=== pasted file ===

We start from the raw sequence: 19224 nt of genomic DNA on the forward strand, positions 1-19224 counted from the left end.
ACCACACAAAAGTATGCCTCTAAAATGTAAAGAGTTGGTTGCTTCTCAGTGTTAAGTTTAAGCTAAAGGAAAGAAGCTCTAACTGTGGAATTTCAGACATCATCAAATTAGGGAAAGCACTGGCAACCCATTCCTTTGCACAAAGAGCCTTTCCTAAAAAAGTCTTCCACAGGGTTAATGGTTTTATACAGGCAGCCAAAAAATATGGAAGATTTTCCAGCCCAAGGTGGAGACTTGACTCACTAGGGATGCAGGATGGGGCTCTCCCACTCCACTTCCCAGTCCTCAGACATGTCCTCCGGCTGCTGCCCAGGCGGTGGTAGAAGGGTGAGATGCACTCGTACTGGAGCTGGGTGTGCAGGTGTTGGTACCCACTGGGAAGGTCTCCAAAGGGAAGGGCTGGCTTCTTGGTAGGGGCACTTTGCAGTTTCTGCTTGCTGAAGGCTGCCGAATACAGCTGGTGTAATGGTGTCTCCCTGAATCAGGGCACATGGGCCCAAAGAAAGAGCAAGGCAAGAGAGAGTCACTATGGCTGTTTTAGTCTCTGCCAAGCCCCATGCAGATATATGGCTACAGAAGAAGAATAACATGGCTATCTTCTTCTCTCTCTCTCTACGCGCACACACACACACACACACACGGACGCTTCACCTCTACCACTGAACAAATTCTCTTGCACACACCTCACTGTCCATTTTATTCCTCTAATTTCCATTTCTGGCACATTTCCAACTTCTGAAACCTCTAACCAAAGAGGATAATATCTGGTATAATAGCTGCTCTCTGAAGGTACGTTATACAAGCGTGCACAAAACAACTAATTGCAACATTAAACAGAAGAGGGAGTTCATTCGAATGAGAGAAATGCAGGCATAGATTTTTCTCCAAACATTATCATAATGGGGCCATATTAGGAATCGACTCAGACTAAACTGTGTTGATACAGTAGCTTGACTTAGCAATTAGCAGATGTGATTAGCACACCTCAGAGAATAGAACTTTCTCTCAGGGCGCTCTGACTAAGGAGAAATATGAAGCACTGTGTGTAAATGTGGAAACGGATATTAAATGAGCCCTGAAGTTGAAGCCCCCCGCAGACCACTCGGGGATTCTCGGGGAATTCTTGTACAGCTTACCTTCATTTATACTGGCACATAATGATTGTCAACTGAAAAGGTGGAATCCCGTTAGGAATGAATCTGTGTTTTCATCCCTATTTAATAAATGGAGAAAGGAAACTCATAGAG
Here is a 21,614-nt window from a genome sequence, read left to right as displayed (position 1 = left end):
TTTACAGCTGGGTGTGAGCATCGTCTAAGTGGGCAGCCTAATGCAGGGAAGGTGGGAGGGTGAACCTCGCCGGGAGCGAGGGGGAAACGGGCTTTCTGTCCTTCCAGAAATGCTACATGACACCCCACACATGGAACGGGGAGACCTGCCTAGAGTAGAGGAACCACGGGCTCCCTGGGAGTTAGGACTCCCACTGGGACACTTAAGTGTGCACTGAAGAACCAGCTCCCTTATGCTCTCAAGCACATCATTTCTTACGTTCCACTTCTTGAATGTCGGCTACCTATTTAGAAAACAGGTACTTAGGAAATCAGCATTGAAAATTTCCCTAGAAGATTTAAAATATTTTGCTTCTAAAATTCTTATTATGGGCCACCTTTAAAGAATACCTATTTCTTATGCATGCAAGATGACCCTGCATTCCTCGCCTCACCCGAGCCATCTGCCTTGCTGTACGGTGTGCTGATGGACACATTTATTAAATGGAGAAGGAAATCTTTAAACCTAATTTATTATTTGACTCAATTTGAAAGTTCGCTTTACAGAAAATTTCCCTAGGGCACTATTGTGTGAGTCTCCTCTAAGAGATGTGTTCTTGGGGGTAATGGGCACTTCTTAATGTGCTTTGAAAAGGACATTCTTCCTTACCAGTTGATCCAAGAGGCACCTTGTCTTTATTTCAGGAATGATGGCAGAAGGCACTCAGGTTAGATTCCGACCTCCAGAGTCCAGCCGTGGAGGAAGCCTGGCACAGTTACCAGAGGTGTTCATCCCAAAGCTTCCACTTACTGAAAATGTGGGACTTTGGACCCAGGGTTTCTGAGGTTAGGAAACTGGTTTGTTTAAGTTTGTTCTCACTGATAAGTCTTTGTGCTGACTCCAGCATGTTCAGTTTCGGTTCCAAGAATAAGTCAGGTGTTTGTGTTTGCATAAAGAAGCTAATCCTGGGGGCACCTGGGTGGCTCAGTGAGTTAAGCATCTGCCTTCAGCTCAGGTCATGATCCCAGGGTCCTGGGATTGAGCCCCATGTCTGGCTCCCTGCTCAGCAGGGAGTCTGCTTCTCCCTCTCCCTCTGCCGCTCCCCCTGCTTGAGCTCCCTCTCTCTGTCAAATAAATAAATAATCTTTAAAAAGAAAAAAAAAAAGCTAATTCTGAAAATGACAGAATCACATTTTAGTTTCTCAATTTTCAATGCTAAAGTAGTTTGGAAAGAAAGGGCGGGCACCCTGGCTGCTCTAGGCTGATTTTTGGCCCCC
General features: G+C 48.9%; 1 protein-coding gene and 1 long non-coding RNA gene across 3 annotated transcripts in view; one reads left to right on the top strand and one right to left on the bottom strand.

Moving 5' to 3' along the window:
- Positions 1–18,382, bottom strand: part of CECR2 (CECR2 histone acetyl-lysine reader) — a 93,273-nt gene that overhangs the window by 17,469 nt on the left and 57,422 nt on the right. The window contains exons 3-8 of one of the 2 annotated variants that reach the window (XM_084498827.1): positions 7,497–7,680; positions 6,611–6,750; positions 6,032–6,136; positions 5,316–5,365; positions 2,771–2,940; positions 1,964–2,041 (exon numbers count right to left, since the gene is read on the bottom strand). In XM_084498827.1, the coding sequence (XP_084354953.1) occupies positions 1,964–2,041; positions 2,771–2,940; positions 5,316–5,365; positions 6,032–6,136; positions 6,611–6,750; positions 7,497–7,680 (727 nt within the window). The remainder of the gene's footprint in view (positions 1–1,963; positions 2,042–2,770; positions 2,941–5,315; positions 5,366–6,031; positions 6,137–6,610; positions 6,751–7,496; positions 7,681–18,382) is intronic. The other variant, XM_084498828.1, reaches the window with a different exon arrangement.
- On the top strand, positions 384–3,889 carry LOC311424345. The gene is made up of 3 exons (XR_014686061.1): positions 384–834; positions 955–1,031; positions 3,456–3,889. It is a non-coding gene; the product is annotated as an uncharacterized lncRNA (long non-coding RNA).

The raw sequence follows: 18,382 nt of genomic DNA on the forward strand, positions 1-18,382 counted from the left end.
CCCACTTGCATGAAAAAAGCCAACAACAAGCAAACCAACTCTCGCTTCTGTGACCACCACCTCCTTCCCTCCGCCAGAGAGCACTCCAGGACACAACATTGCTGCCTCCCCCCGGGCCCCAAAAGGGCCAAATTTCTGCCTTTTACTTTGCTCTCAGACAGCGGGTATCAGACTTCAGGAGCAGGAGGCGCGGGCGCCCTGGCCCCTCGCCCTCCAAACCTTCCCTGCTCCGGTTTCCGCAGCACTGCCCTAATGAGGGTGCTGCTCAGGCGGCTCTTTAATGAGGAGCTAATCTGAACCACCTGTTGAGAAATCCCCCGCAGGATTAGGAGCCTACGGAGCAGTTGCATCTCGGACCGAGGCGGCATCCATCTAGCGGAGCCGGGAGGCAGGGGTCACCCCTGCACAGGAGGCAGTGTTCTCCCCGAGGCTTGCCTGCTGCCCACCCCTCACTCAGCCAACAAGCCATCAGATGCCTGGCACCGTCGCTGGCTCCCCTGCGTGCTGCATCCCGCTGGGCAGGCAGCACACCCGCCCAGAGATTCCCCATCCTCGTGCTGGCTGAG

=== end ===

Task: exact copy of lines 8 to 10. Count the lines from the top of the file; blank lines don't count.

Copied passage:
- On the top strand, positions 384–3,889 carry LOC311424345. The gene is made up of 3 exons (XR_014686061.1): positions 384–834; positions 955–1,031; positions 3,456–3,889. It is a non-coding gene; the product is annotated as an uncharacterized lncRNA (long non-coding RNA).

The raw sequence follows: 18,382 nt of genomic DNA on the forward strand, positions 1-18,382 counted from the left end.
CCCACTTGCATGAAAAAAGCCAACAACAAGCAAACCAACTCTCGCTTCTGTGACCACCACCTCCTTCCCTCCGCCAGAGAGCACTCCAGGACACAACATTGCTGCCTCCCCCCGGGCCCCAAAAGGGCCAAATTTCTGCCTTTTACTTTGCTCTCAGACAGCGGGTATCAGACTTCAGGAGCAGGAGGCGCGGGCGCCCTGGCCCCTCGCCCTCCAAACCTTCCCTGCTCCGGTTTCCGCAGCACTGCCCTAATGAGGGTGCTGCTCAGGCGGCTCTTTAATGAGGAGCTAATCTGAACCACCTGTTGAGAAATCCCCCGCAGGATTAGGAGCCTACGGAGCAGTTGCATCTCGGACCGAGGCGGCATCCATCTAGCGGAGCCGGGAGGCAGGGGTCACCCCTGCACAGGAGGCAGTGTTCTCCCCGAGGCTTGCCTGCTGCCCACCCCTCACTCAGCCAACAAGCCATCAGATGCCTGGCACCGTCGCTGGCTCCCCTGCGTGCTGCATCCCGCTGGGCAGGCAGCACACCCGCCCAGAGATTCCCCATCCTCGTGCTGGCTGAG